JMA says proposed amendments to Act will destroy sector

GCT fear

BY JEDIAEL CARTER Observer writer

Thursday, June 12, 2014

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THE Jamaica Manufacturers' Association (JMA) says that it will not sit by and allow Government to amend the GCT Act to include provisions that the association believes will destroy the local manufacturing sector.

President of the JMA, Brian Pengelley, emphasising that the Government is seeking to amend the Act without direct consultation with the private sector, said the association has serious concerns that the proposed amendments will, among other things, remove an existing provision that allows for deferment of General Consumption Tax on raw materials and capital equipment to modernise manufacturing plants.

According to Pengelley, the association's understanding of the amendment is that the GCT must be paid at the point of importation, and that refunds cannot be made "until the expiration of five taxable periods", which translates to five months, and after six months in the case of capital goods.

"In addition, changes have been made to the GCT Act, as of June, that now has all Government ministries, departments and agencies (MDAs) liable for GCT. The difficulty is that suppliers to these MDAs will have to wait up to 30 days after the MDA has received their invoice to receive a tax withholding certificate from the entity to which they sold the goods, and then another 30 days before they can make the claim, which would be in their next filing period," Pengelley told yesterday's launch of the Buy Jamaican Public Education Campaign at Rainforest Seafoods in Kingston.

"I put it to you, that there is no business in Jamaica in the current economic climate that can sustain these kinds of receivables/debt without having to put major financing arrangements in place...," he said, noting that other aspects of the Bill will impact their cash flow.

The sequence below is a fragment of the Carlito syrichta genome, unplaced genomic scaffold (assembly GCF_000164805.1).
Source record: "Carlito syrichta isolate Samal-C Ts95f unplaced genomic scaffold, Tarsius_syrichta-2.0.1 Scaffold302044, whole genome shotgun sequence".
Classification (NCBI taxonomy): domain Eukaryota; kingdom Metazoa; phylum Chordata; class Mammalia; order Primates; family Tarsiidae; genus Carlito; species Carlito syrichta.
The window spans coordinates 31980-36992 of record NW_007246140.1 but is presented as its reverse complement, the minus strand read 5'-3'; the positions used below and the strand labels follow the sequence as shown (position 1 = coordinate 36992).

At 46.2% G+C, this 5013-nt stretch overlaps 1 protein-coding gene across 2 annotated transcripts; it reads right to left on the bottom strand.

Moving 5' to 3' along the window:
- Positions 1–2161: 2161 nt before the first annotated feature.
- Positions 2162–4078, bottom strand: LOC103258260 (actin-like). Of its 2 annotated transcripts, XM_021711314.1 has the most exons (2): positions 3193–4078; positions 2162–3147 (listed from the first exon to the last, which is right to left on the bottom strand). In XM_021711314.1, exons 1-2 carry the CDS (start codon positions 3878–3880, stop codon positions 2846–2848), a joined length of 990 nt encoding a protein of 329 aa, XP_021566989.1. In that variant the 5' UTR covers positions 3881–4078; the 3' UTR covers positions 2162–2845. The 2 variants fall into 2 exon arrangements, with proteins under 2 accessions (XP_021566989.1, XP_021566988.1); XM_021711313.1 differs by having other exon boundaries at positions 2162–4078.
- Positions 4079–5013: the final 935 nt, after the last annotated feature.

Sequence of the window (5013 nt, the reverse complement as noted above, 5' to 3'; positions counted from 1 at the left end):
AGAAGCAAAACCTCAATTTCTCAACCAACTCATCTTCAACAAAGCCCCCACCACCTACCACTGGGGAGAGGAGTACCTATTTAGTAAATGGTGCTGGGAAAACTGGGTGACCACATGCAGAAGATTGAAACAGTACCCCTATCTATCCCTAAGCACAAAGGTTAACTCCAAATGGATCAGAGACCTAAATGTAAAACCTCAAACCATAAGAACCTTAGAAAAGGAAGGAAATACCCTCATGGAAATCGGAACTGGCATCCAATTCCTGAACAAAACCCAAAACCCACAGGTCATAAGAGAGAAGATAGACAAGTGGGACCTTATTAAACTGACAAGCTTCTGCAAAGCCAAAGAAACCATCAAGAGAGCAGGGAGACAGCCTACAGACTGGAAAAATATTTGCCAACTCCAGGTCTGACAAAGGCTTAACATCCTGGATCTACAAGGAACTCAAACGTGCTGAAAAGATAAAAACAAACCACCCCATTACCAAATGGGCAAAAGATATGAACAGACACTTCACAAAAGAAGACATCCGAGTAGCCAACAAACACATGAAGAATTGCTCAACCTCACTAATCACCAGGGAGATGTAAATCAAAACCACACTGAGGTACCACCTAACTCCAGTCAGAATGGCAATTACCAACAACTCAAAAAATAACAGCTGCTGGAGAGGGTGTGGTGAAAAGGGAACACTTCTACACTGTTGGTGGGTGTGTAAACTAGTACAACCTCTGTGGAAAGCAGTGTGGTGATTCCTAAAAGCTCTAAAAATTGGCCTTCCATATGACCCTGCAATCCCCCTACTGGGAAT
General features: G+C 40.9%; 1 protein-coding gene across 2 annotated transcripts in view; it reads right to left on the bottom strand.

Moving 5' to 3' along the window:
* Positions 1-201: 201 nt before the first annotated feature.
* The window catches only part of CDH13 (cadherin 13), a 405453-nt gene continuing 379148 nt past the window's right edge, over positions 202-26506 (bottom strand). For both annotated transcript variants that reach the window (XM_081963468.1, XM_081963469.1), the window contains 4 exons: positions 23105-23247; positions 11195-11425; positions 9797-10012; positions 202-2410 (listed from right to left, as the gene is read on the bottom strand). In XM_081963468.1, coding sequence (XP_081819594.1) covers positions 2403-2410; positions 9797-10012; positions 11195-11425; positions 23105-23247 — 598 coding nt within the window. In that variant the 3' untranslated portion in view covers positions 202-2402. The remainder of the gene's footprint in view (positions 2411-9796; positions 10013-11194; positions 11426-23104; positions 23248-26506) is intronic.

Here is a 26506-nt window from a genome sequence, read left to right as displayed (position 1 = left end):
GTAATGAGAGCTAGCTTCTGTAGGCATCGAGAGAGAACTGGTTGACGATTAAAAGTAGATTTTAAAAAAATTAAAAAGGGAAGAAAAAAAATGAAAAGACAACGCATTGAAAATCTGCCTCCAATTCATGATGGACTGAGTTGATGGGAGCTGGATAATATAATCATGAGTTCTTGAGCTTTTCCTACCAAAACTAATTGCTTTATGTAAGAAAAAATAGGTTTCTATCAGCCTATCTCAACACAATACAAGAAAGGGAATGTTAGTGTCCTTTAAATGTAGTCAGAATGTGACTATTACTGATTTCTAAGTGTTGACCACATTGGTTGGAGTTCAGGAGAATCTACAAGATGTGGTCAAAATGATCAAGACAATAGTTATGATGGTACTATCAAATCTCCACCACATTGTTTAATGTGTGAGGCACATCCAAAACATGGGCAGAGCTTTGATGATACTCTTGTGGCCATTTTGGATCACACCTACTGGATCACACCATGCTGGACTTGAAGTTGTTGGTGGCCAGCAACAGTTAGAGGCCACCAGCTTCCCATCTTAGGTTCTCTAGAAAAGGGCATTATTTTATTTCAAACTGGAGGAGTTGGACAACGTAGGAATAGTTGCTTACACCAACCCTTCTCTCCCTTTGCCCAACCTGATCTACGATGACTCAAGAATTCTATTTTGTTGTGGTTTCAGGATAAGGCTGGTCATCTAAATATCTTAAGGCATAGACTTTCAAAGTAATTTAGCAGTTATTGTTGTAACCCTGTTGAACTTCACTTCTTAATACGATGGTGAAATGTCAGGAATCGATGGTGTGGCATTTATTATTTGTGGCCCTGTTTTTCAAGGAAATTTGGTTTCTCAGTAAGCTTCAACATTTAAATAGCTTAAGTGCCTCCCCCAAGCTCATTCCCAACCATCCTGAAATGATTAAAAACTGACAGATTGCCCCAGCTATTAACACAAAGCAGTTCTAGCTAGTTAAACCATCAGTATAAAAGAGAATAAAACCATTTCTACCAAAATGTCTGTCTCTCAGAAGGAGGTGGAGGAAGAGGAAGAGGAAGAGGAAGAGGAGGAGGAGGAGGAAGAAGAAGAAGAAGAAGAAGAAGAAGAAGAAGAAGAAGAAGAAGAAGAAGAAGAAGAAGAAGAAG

"I have spoken with the other major private sector leaders, and can tell you that we are firmly aligned that we will not sit back and allow these amendments to the GCT Act to be passed," Pengelley said.

The Bill amending the GCT Act was tabled in the House of Parliament on Tuesday by House leader Phillip Paulwell on behalf of Minister of Finance and Planning Dr Peter Phillips, who is currently abroad.

Yesterday, the JMA president argued that there is no practicality nor sound business reasoning behind the proposed amendments, but that they are "purely focused on addressing revenue gaps for the Government, and are absolutely contrary to the rhetoric that has been presented" about a growth strategy since Jamaica entered into the current agreement with the International Monetary Fund.

"... If indeed this Bill is passed as we understand it, and companies have to incur these costs, who does the Government think is going to pay them? Let me tell you that it will be the consumers of Jamaica who will feel it with every dollar they earn and spend," he said.

Meanwhile, Pengelley, in endorsing the 'Buy Jamaican... Build Jamaica Campaign', said that buying local helps the country's economy and he encouraged Jamaicans to support the campaign, which runs from June 11 to July 11. Its purpose is to educate Jamaicans about the advantages of buying Jamaican products and encourage consumers to read labels before purchasing items. The campaign will be publicised through print, broadcast and social media.




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